"In my heart, I knew it was going to be successful," she said of the album, which taps sources including the Doors and Maya Angelou, Turkish modes and Latin beats, while offering pointed commentaries on contemporary mores inspired, as is much of her music, by Joni Mitchell.
Premonition founder Michael Friedman, a former jazz drummer, aggressively and imaginatively promoted it from his kitchen, aiming at coffee shops, independent bookstores and gay and lesbian publications (Barber describes herself as a radical lesbian). Coming off the success of "Cafe Blue," which established her as a major attraction in such cities as Montreal and San Francisco, "Modern Cool" sold so impressively in this, the Diana Krall era, that it drew the interest of numerous major labels.
As happy as Barber is with the Blue Note deal, by which she retains artistic control, she couldn't help introducing a note of not-so-mock despair. "I had a perfect life," she said. "I'm making the music I want to and getting it heard. I bought a farm in Michigan to escape to. Now this. You wouldn't believe the complications."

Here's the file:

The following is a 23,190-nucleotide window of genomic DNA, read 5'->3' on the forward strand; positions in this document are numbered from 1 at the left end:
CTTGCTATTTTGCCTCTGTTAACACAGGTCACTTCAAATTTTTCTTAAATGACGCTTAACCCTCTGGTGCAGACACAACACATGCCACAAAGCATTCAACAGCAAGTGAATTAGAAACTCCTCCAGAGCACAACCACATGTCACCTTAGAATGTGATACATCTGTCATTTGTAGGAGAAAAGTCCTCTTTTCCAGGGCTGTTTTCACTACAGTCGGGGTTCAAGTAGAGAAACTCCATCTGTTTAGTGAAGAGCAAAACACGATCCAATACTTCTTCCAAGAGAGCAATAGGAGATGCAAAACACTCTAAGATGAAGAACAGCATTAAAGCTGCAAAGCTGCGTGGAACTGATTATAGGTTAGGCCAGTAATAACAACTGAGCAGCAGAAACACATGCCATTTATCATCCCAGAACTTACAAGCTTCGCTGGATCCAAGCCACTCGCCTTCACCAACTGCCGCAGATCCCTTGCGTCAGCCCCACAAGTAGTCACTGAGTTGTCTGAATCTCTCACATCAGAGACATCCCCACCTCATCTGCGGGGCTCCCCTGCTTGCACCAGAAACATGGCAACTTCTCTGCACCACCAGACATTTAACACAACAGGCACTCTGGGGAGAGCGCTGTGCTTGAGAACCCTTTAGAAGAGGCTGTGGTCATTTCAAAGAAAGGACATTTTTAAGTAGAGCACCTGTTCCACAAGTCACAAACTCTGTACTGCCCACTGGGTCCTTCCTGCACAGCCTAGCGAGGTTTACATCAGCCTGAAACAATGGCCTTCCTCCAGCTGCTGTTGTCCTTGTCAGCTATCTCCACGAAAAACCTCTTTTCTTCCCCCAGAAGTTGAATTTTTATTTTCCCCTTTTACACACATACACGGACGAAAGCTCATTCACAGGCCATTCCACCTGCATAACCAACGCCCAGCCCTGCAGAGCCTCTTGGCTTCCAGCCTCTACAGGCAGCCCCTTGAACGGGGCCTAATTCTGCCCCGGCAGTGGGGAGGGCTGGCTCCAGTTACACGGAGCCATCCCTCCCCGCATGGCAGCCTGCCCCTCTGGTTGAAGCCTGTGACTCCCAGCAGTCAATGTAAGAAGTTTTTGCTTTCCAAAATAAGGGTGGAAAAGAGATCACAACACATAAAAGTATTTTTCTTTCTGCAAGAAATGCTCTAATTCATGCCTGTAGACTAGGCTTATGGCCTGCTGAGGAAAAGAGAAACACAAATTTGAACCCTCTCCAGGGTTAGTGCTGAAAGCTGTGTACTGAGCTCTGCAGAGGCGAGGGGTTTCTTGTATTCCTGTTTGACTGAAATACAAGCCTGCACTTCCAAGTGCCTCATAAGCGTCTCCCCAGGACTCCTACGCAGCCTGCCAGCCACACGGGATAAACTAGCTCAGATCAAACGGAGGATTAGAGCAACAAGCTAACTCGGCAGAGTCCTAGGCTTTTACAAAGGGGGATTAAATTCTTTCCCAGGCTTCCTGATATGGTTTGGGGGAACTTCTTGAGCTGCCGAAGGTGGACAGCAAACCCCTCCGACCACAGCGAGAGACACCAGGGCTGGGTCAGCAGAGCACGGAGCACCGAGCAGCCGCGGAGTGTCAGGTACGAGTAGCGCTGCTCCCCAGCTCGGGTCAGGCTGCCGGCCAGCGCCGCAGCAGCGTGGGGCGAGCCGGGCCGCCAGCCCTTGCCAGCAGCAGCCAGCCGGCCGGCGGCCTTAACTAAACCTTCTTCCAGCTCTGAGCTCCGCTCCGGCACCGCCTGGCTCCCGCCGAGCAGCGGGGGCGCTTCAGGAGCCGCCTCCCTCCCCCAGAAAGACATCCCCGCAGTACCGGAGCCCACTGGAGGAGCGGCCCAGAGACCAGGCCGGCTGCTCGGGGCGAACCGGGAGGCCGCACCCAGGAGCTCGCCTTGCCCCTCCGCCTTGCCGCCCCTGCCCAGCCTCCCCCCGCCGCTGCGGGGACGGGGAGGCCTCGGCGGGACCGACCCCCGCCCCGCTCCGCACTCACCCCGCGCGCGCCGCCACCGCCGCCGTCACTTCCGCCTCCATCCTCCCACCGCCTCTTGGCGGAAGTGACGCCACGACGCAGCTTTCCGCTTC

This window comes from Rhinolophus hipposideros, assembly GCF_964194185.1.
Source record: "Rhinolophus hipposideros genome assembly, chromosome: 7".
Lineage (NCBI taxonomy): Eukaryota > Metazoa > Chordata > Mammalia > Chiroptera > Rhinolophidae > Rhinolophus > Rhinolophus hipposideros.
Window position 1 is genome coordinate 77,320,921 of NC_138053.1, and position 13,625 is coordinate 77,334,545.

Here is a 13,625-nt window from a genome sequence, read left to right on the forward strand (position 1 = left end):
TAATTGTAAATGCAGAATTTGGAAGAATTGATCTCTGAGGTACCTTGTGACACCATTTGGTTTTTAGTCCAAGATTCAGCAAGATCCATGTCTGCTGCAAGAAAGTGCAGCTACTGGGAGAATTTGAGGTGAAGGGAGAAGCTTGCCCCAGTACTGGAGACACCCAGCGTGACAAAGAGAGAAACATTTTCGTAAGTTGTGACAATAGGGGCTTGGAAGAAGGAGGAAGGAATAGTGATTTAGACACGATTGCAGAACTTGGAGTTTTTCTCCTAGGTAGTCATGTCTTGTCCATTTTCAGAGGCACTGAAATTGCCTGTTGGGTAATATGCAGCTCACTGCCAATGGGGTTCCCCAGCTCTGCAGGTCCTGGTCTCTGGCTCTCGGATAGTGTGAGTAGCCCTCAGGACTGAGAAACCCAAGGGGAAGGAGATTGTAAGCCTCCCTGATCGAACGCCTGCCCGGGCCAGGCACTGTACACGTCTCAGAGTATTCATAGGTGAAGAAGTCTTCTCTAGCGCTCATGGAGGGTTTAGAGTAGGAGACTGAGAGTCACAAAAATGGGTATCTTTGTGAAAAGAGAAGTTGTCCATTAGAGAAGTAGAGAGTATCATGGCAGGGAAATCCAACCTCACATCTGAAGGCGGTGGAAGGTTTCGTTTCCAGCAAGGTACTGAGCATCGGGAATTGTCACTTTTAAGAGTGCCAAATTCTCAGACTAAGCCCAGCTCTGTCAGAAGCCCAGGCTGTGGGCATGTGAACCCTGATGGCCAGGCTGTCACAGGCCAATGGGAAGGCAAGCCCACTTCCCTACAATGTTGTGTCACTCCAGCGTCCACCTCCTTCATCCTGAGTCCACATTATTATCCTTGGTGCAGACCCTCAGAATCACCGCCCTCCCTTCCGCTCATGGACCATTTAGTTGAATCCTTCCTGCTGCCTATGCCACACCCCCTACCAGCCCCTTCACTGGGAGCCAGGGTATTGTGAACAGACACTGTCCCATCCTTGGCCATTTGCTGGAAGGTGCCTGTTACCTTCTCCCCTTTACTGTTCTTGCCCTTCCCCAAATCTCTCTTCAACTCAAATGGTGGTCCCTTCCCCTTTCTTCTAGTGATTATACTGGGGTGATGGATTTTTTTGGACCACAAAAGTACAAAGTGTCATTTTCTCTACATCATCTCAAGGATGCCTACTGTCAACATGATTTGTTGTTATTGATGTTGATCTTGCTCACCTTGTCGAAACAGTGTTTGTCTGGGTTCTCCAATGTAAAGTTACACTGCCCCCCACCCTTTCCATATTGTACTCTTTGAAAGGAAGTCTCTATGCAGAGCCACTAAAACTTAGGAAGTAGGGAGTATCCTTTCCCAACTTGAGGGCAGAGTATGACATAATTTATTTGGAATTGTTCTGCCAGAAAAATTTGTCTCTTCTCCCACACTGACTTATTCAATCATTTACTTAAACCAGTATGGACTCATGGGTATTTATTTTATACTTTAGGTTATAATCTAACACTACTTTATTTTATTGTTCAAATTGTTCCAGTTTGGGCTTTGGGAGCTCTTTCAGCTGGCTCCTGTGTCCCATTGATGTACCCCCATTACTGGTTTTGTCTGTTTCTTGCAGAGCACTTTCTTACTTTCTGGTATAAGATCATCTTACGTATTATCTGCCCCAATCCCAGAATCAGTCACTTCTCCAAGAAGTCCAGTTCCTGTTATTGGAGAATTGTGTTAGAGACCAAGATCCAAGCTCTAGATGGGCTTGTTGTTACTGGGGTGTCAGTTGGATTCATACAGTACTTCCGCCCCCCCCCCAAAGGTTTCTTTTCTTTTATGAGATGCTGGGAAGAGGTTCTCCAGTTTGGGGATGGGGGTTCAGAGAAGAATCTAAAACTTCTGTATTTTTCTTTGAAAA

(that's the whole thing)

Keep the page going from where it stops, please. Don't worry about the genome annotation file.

Flaunting her independence--and, perhaps, tweaking her new corporate backers--she insisted on having the audience sounds between the tracks of the EP electronically "manipulated as music."
"If Patricia had her way, she wouldn't perform any of the songs from the album anymore," said her longtime bassist, Michael Arnopol. "I wouldn't be surprised if she tosses them out at some point so we can all fly by the seat of our pants the way we do at the Green Mill."
If Barber has to psych herself up to speak to concert audiences, Elling was born to riff. An urbane hipster at 31, he thrives on rooms like the Green Mill that are susceptible to loud audience chatter. "It's better for me if they're overly juiced and I've got to rein that in," he said.